Studying in US is a big decision as well as a big investment of time, energy, and money. It is also an experience that can change your life and your future. Choosing a school is really important in this process. After my graduation, I became an International Student Ambassador at Chatham to encourage Brazilians who want to study in the US to know this great ESL program and university. I recommend Chatham to anyone who wants to study English or earn a degree in the US.

Bún Chả: The Taste of Home

By Ngoc Dinh, World Learning Exchange Student at Chatham

What do you know about Vietnamese food? I have asked this question to many of my international friends. If I am lucky, they would attempt to pronounce some words that I could not recognize. And then they would always ask the same question: What Vietnamese dish do you recommend? How am I supposed to answer that question? My country has sixty-three cities and provinces. My city, Hanoi, alone has hundreds of great dishes. However, for a reason that I am still not quite sure about, I would immediately say: Bún Chả.

From Google Images

Bún Chả is a combination of three main elements: bún, pork, and sauce. Bún is a type of fresh rice noodle. The fibers are milky white and very soft. Bún usually has a little sour taste to it, but if it tastes very sour, it is probably not of good quality. The perfect bún must be newly-made, fresh, and without weird odor. In order to make Chả, fresh pork needs to be ground and made into balls or cut into medium pieces. They are then marinated in a mixture of fish sauce, garlic, sugar, and onion, and then grilled with charcoal. The dipping sauce is the final ingredient. To make this sauce, I usually pour fish sauce in a large bowl and add some water, sugar, chopped garlic, and lime juice. Flower-shaped pieces of raw papaya and carrot are added to the sauce. Lastly, fresh vegetables and herbs are served along.

I usually cook and eat Bún Chả at home. To make Bún Chả, I put the black charcoal and firewood into an old iron cookie box. My mom starts the fire with her special fire-making technique, a result of her poor childhood without a proper cooker. I am in charge of sustaining the fire by flapping a hand fan vehemently towards it. The continuous movements afflict my arm, but I actually take pleasure in the weariness. The task can be a drudgery, but I am delighted to watch the black charcoal turn gray, and the bright orange flame dancing on it, until the pork pieces obtain a brownish appetizing color. That is when the business gets serious. Complete concentration has to be invested to ensure the meat is cooked inside out as well as remains juicy and spiced.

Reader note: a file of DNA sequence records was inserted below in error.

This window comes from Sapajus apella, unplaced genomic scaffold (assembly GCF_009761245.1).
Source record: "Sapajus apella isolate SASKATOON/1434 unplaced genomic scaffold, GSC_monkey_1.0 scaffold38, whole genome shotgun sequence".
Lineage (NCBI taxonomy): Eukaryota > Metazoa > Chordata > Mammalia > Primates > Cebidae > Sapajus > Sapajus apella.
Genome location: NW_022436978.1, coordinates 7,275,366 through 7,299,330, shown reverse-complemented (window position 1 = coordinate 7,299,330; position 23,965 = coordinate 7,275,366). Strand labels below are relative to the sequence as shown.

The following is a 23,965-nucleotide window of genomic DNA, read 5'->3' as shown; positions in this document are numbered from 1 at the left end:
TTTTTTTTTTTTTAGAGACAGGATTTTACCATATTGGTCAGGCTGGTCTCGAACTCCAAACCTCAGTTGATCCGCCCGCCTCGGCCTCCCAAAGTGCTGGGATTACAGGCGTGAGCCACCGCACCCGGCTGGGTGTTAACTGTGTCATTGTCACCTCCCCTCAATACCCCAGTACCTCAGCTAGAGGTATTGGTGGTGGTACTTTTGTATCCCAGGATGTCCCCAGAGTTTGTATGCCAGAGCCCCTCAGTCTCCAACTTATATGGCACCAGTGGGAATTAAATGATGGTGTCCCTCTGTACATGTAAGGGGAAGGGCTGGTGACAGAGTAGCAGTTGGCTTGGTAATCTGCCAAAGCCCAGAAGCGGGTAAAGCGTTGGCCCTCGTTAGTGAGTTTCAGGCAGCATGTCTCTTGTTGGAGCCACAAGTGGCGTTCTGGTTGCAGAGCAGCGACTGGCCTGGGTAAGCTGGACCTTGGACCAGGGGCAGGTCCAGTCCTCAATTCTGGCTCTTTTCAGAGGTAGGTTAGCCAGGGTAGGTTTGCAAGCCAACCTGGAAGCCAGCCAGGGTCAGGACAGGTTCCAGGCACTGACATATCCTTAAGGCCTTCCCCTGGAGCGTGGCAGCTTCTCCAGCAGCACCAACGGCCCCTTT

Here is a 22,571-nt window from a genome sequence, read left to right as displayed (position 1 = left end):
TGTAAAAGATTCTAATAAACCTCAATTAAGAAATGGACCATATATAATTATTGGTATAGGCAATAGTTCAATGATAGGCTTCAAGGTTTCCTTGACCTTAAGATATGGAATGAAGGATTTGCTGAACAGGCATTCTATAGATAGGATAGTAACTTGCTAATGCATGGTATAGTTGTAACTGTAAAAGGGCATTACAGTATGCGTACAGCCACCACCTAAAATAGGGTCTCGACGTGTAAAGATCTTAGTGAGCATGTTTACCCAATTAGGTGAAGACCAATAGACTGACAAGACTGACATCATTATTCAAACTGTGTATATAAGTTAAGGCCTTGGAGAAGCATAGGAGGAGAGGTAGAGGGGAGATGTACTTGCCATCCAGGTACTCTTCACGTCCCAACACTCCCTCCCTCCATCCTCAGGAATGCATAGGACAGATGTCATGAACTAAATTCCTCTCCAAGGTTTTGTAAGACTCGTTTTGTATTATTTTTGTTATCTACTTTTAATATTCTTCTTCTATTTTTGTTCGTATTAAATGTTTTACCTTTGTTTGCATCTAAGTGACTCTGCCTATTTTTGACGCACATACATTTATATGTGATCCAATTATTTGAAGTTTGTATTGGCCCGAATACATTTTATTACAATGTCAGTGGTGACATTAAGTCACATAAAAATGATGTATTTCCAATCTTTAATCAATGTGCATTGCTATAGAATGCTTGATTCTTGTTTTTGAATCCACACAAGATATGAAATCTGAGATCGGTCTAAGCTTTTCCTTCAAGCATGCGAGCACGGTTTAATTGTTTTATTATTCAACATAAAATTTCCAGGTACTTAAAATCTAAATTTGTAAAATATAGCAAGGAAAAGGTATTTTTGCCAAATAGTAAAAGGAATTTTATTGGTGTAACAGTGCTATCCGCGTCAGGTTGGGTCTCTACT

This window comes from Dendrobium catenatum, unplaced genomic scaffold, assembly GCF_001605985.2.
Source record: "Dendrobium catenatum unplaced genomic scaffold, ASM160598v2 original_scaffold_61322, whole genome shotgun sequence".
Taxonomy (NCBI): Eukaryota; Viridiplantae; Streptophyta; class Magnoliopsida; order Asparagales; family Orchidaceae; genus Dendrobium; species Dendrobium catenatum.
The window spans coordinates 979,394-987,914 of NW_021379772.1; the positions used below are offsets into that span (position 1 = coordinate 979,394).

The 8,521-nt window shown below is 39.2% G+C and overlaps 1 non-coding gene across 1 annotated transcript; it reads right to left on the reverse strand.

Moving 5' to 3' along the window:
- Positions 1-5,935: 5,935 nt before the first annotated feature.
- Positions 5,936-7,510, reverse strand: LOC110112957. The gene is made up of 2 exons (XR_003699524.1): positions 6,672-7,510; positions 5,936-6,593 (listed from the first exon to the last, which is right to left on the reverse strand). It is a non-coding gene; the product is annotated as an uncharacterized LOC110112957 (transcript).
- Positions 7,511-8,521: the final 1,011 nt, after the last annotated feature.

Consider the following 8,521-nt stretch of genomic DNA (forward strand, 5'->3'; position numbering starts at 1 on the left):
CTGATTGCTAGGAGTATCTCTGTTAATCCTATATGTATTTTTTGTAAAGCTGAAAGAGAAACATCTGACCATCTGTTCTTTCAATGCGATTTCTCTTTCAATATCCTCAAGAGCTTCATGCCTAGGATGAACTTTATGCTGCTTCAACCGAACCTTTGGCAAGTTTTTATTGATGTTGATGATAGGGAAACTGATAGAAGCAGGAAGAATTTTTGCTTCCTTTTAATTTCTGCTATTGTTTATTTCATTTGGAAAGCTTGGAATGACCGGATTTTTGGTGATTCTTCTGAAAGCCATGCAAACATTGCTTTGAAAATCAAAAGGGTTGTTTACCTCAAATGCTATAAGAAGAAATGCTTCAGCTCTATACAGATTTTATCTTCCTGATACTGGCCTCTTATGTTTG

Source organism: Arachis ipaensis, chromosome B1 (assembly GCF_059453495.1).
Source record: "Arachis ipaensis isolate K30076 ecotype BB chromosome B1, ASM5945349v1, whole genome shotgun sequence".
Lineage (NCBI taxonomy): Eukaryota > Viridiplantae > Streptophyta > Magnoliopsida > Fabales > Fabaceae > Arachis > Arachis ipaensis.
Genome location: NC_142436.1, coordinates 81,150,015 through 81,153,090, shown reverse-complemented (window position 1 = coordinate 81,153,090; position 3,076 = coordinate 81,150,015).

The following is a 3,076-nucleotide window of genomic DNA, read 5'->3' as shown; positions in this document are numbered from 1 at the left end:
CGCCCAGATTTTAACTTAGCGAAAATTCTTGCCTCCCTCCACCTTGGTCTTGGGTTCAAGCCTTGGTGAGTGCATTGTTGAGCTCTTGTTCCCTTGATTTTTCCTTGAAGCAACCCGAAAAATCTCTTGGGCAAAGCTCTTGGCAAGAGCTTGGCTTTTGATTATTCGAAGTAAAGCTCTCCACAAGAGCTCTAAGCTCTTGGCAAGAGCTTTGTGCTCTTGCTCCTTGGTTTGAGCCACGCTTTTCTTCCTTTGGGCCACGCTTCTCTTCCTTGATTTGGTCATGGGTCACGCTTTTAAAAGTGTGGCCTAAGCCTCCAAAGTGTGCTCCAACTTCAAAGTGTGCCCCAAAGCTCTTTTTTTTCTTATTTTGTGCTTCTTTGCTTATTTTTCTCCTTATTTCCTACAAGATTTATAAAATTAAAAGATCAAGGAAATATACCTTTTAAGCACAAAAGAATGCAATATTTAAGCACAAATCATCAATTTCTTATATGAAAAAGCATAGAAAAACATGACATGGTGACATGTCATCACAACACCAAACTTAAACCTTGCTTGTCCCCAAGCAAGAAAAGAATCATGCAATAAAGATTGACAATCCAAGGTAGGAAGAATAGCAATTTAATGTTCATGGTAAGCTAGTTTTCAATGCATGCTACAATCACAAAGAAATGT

Charcoal Grill – Google Images

The grilled pieces are placed onto the plates, one after another, succulent and inviting. The white fat noodle bars line up beside, waiting for their destiny. The vegetables and herbs add the green color to the plate, followed by bowls of golden sauce. My heart is enthralled by the moment when we sit down by the table. The smoke fills my heart with exhilaration. The sound of chopsticks clicks in the kitchen. The right smell fills up my nose. I am ready. It is ready.

It is hard to name the “side-kick” of the meal: the noodle, the meat, the veggie, or the sauce. The noodle is dull; the meat is greasy; the vegetable is bitter; and the sauce is unpleasant to eat alone. Magically, the combination of them is just perfect. The bland noodle is a white page for the spiced meat to draw on. Meanwhile, the freshness of the vegetable eases the harshness in the sauce. That moment when they all touch my tongue, I picture the meat’s explosive sweetness and grease, the noodle’s elegance, and the vegetables’ liveliness. Absorbed in them is the sauce that blends every taste together, making the greatest combination of all. Of course, the absence of any ingredients will not guarantee the dish’s quality. Teamwork makes the dream work, my mom would say. It also applies for the cooking process. My grandma prepares the ingredients, before my mom makes the fire and crafts the sauce. I conquer the meat challenge, while dad wakes up the garden to pick the freshest vegetable of the day. Afterwards, my brother voluntarily devotes his game time for making the neatest table of his life. We need no words; we are a well-trained team.